Home / News

Celebrating 30 Years Since the World Wide Web Was Released to the Public

Walter Hoogland, CERN Director of Research and Computing, 1989-1995. Source: CERN

Thirty years ago, on April 30, 1993, a groundbreaking announcement was made by CERN that would irrevocably transform our world. Walter Hoogland and Helmut Weber, who held the positions of Director of Research and Director of Administration at CERN, respectively, released to the public a revolutionary tool initially proposed by Tim Berners-Lee in 1989. This tool was designed to enable scientists and institutions globally to exchange information efficiently and accurately while working on CERN data. The significance of this decision was not entirely clear at the time, but it would ultimately change the world as we know it.

The World Wide Web, released by CERN on that fateful day, has since become an indispensable aspect of daily life. The International Telecommunications Union reports that more than 5 billion people—two-thirds of the world’s population—rely on the Internet regularly for various purposes, including research, industry, communication, and entertainment.

Walter Hoogland, who co-signed the document announcing the Web’s release, reflects on the decision: “Most people would agree that the public release was the best thing we could have done, and that it was the source of the success of the World Wide Web, apart from, of course, the World Wide Web itself!”

The original internal document that marked the release of the World Wide Web to the public, signed by Walter Hoogland and Helmut Weber. Source: CERN

At the time of the release, the World Wide Web was made available through an internal document signed by Hoogland and Weber, addressed “to whom it may concern.” In 1993, copyright licensing standards were just beginning to emerge. The document stated that “CERN relinquishes all intellectual property rights to this code, both source and binary form, and permission is granted for anyone to use, duplicate, modify and redistribute it.”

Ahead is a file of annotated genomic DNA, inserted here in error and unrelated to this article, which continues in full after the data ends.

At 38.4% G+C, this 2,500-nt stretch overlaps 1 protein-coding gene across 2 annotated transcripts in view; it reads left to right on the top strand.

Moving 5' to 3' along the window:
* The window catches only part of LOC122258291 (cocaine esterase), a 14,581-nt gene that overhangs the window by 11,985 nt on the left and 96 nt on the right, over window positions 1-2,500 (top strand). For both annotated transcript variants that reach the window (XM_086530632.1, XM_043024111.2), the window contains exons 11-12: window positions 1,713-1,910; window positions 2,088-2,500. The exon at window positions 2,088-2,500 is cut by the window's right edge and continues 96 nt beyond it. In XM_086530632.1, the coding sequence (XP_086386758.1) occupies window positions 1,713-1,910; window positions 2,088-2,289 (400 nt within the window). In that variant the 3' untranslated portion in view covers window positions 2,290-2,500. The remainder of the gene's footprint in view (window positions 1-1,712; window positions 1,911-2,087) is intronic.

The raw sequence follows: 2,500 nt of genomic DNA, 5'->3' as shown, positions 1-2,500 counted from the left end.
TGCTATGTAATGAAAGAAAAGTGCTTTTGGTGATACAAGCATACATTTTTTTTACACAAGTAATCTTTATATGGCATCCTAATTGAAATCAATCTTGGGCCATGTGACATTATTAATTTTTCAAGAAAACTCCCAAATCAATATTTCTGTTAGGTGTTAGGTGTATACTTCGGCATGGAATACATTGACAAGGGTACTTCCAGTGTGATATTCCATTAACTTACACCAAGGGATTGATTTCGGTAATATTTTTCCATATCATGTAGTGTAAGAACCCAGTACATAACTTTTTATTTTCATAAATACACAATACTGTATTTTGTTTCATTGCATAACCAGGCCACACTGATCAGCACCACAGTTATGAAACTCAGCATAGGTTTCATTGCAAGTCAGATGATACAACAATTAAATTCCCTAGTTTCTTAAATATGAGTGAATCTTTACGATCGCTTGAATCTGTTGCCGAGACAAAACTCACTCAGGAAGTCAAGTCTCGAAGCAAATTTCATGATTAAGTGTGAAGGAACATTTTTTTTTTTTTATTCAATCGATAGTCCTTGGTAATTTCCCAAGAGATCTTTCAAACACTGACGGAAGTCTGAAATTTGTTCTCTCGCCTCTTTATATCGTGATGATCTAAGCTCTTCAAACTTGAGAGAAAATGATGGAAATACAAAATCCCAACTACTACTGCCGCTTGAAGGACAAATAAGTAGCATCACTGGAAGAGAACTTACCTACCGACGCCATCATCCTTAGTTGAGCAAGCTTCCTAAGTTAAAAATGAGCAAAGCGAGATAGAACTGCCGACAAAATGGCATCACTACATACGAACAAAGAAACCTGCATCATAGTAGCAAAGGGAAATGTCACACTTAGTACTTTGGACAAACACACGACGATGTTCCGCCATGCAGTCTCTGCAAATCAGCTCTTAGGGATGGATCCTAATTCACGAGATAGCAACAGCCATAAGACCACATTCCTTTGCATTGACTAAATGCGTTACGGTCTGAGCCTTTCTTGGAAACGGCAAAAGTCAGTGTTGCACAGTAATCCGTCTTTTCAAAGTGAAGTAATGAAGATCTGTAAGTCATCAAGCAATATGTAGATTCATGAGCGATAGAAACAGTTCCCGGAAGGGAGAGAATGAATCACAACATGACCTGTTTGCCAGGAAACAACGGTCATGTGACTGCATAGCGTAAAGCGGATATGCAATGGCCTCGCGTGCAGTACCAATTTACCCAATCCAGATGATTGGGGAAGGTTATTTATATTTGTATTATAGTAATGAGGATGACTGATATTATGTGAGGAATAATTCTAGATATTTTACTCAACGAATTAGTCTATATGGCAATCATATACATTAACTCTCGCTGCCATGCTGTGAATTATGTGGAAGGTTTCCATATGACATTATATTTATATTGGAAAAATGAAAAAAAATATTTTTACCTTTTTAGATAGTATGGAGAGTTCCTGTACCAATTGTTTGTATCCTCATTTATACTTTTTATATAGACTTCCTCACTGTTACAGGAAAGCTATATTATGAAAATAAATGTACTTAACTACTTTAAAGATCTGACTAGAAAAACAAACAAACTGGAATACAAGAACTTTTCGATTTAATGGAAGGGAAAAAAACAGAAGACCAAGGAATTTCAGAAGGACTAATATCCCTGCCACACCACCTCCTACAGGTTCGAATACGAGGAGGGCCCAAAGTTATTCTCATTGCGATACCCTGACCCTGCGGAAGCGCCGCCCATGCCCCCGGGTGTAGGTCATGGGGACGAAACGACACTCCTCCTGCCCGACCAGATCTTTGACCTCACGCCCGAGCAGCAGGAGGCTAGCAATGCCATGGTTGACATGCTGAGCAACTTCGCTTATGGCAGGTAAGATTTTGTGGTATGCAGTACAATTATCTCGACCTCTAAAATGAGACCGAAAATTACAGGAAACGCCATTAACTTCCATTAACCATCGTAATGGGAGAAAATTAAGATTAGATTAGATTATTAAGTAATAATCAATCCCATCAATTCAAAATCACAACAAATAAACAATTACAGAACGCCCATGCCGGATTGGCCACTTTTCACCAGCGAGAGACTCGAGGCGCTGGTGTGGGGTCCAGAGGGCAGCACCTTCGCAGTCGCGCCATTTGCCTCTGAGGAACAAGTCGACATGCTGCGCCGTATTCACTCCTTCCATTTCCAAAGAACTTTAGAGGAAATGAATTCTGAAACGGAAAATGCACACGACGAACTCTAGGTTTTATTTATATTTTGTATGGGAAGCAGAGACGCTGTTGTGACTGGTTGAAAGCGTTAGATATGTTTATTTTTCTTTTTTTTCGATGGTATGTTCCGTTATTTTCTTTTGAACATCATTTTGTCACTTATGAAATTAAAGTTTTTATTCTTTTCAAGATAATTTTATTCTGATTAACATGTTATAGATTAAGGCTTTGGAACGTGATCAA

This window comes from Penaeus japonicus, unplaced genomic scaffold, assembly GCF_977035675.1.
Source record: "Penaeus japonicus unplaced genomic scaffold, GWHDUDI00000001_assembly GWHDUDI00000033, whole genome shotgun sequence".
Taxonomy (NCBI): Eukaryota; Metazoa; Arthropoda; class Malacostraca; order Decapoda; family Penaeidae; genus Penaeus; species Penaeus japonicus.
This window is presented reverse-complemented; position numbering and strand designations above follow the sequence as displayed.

As the concept of open source evolved, the subsequent version of the software, released in 1994, was issued under an open-source license instead of a public domain release. This allowed CERN to retain the copyright while granting anyone the freedom to use and modify the Web as they saw fit. For more information about the licensing of the Web, you can visit this link.

The decision to release the World Wide Web to the public arguably enabled it to expand into the behemoth it is today. By making it freely accessible to all, CERN demonstrated its commitment to open collaboration for the betterment of society. This spirit is now enshrined in CERN’s Open Science Policy, which continues to foster a culture of openness and sharing within the Laboratory.

Dig deeper: To learn more about the origins of the Web at CERN, visit the dedicated Web@30 website or see this resource on the birth of the Web. If you’re interested in insights from one of the co-signatories of the Web’s founding document, you can watch the full interview with Walter Hoogland.

By CircleID Reporter

CircleID’s internal staff reporting on news tips and developing stories. Do you have information the professional Internet community should be aware of? Contact us.

Visit Page

Filed Under


Comment Title:

  Notify me of follow-up comments

We encourage you to post comments and engage in discussions that advance this post through relevant opinion, anecdotes, links and data. If you see a comment that you believe is irrelevant or inappropriate, you can report it using the link at the end of each comment. Views expressed in the comments do not represent those of CircleID. For more information on our comment policy, see Codes of Conduct.

CircleID Newsletter The Weekly Wrap

More and more professionals are choosing to publish critical posts on CircleID from all corners of the Internet industry. If you find it hard to keep up daily, consider subscribing to our weekly digest. We will provide you a convenient summary report once a week sent directly to your inbox. It's a quick and easy read.

I make a point of reading CircleID. There is no getting around the utility of knowing what thoughtful people are thinking and saying about our industry.

Co-designer of the TCP/IP Protocols & the Architecture of the Internet



Brand Protection

Sponsored byCSC

Threat Intelligence

Sponsored byWhoisXML API

New TLDs

Sponsored byRadix


Sponsored byVerisign

Domain Names

Sponsored byVerisign

IPv4 Markets

Sponsored byIPv4.Global